Did they all do Thrower’s Ten before the arm problems?[/quote]

No. But they did play baseball 12 months on multiple teams. One threw over 4000 pitches last year! In comparison, my son threw under 500 and would have been limited to 1100 pitches if he didn’t break his arm.

Because my son throws hard, and it’s the hard throwers that see surgeons, we see a sports orthopedic specialist on a yearly basis to have him evaluated. He recommended daily stretching (done when he’s watching TV), resistant bands and light weights to tome the muscles - not to build bulk, but to strengthen his muscles - floor balls and rowing machine.[/quote]

We’re also not following the crowd with travel ball, elite teams, multiple teams, etc. My son’s desire is to play LL with the little kids, have pitching/batting lessons and play with the neighbors and ride bikes on the weekend. He doesn’t want to chase baseball games when he’s 12. He’ll rejoin his peers on the diamond in HS.

Maybe ask this question here http://asmiforum.proboards.com/index.cgi
My son is 10 yrs old as well and I am not so sure about this program for him either.

Actually, ASMI puts out two booklets. One is a straight conditioning program for pitchers. The other is a rehabilitation program, which includes the “Thrower’s Ten”. Somehow I don’t think your kid needs the rehab program, but the other one might be worth a look. 8)

UPDATE:

Here is some information I found on the ASMI forum that at least appears to say Throwers Ten is not suitable for really young pitchers not in rehabilitation:

[quote]Jeremy Geus, ATC, CSCS
ASMI Affiliate

Nearly forgot, we have used these exercises with athletes at that age [9] for the purpose of rehabilitation but I would be a little concerned about performing that large a volume of resistance activity for a 9 year old.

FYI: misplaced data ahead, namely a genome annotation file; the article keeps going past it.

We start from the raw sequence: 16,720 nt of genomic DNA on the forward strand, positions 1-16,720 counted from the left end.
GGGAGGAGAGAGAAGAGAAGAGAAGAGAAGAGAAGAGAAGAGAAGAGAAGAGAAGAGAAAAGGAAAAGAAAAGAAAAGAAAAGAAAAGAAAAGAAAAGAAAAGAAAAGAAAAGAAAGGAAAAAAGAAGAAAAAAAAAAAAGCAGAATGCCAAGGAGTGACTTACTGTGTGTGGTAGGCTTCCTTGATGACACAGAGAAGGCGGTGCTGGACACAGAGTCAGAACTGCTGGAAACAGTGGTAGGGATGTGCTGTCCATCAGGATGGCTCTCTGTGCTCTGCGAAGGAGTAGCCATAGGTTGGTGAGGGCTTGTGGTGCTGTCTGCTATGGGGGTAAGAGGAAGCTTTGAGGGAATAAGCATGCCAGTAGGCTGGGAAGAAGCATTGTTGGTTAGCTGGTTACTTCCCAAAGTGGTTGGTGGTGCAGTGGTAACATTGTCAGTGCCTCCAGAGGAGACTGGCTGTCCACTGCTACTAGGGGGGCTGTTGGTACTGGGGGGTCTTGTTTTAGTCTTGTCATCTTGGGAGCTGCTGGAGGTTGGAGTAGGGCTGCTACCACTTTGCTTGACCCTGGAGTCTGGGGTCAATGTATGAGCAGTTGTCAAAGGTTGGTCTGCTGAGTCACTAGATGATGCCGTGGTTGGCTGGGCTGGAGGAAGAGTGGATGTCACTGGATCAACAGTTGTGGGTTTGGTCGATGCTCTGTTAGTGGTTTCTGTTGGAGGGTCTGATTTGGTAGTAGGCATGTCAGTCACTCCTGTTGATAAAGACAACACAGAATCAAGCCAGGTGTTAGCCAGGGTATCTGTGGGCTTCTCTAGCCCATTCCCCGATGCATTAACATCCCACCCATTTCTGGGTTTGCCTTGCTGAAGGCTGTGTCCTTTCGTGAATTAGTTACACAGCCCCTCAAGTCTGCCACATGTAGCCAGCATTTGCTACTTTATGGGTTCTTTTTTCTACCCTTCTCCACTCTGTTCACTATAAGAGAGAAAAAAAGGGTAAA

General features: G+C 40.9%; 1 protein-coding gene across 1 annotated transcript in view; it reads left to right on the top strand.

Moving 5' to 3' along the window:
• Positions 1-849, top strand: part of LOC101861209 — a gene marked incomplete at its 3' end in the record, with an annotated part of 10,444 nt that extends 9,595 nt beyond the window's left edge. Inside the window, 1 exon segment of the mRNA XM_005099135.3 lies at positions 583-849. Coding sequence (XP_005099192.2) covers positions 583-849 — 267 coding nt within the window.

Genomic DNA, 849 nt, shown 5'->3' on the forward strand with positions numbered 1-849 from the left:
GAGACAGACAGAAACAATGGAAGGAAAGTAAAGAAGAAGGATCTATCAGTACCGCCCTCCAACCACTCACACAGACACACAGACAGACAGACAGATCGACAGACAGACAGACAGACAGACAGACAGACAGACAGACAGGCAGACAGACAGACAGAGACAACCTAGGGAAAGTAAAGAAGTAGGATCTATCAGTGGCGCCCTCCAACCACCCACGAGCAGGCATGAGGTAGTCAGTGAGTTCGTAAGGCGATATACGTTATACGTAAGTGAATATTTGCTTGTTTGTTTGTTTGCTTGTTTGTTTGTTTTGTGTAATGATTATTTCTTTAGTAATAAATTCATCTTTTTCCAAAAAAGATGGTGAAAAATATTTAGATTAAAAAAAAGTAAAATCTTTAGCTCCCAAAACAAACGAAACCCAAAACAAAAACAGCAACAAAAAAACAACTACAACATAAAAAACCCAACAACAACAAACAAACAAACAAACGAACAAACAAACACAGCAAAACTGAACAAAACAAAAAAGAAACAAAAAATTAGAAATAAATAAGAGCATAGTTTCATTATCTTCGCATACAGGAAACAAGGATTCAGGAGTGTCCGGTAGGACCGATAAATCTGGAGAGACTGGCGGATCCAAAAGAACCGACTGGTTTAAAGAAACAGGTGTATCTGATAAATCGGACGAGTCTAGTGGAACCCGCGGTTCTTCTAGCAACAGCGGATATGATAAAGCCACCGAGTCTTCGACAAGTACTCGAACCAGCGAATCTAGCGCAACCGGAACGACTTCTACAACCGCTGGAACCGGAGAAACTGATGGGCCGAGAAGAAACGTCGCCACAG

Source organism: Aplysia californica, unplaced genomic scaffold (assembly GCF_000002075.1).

Read more: http://asmiforum.proboards.com/index.cgi?board=youth&action=display&thread=318#ixzz1g2ob3GD7[/quote]

Just my two cents;

The kids you guys are talking about are 10 years old, correct?
Worrying about strength and conditioning programs for 10 year olds seems to be overkill. These kids need to be just that, KIDS.

At 10 they need to be shielded from overthrowing and overuse. I know we all want what’s best for our kids, but a 10 year old needing a pitcher’s conditioning program is, in my opinion, ridiculous.

I understand preventing injury and staying in shape. How about letting them be kids? Run around, climb trees, play on jungle gyms. They will stay flexible and in shape. Want to prevent injuries? Limit the number of pitches they throw. Limit the number of times they take the mound.

At 10 they need to learn how to pitch. They need to learn solid basics to their mechanics. I guarantee their mechanics will modify and change as they grow and get stronger, so if they learn solid basic mehanics at this younger age it will be easier to maintain their mechanics and modify anything as needed when they hit their growth spurts.

I know right now some are studs and throw really hard for 10, but things change. Some burn out, some don’t progress to the college level. Heck, some don’t progress to the HS level.

My own son was one of those kids that at 10 was not very athletic and didn’t throw particularly hard. He wasn’t selected for the elite teams. What he did do was work on his mechanics with his pitching coach and played on lesser AA teams. Bottom line is he worked hard but still played like a kid. Funny thing happened when he hit 13, 14. He started “growing into his body”. He got naturally stronger, and bigger. he is only 15 now but he’s 6’1" , 180 lbs. Now he is lifting and conditioning for HS ball, but it is his solid mechanics that allow him to throw his fastball at 82-84.

Basics first then conditioning.

Turn 22,

Yes, my son just turned 10. I agree with everything you say. It not only seems like overkill, my gut instinct is that it’s not healthy and likely outright dangerous for a 10 (or 11 or 12) year old.

I was a little taken aback when I heard that 10, 9, and even 8 year olds around here are doing Throwers Ten under the auspices of a local pitching coach.

Parents are insane.

Couldn’t agree more, southpaw.

Like I stated before kids need to be kids. No matter how hard they throw or what elite team a ten year old plays on he should in no way be concerned with programs that are designed for older guys.